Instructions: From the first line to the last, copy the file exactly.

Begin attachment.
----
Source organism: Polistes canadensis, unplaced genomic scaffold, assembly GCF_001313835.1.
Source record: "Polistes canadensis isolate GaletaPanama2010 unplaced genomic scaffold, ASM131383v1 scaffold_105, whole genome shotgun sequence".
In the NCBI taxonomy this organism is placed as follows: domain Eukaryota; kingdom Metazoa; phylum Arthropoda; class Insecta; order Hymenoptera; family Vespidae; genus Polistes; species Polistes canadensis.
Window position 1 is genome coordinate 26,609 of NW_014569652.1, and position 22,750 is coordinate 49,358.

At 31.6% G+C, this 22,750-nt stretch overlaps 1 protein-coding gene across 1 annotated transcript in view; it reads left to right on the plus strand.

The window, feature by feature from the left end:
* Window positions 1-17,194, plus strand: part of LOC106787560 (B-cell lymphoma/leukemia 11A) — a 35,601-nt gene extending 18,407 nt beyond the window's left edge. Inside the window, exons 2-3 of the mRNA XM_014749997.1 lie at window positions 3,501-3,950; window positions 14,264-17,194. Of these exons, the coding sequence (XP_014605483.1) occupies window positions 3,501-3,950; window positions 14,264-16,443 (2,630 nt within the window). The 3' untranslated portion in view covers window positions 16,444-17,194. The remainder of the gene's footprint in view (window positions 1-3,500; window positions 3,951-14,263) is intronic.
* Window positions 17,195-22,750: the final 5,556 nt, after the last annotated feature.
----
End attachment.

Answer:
Source organism: Polistes canadensis, unplaced genomic scaffold, assembly GCF_001313835.1.
Source record: "Polistes canadensis isolate GaletaPanama2010 unplaced genomic scaffold, ASM131383v1 scaffold_105, whole genome shotgun sequence".
In the NCBI taxonomy this organism is placed as follows: domain Eukaryota; kingdom Metazoa; phylum Arthropoda; class Insecta; order Hymenoptera; family Vespidae; genus Polistes; species Polistes canadensis.
Window position 1 is genome coordinate 26,609 of NW_014569652.1, and position 22,750 is coordinate 49,358.

At 31.6% G+C, this 22,750-nt stretch overlaps 1 protein-coding gene across 1 annotated transcript in view; it reads left to right on the plus strand.

The window, feature by feature from the left end:
* Window positions 1-17,194, plus strand: part of LOC106787560 (B-cell lymphoma/leukemia 11A) — a 35,601-nt gene extending 18,407 nt beyond the window's left edge. Inside the window, exons 2-3 of the mRNA XM_014749997.1 lie at window positions 3,501-3,950; window positions 14,264-17,194. Of these exons, the coding sequence (XP_014605483.1) occupies window positions 3,501-3,950; window positions 14,264-16,443 (2,630 nt within the window). The 3' untranslated portion in view covers window positions 16,444-17,194. The remainder of the gene's footprint in view (window positions 1-3,500; window positions 3,951-14,263) is intronic.
* Window positions 17,195-22,750: the final 5,556 nt, after the last annotated feature.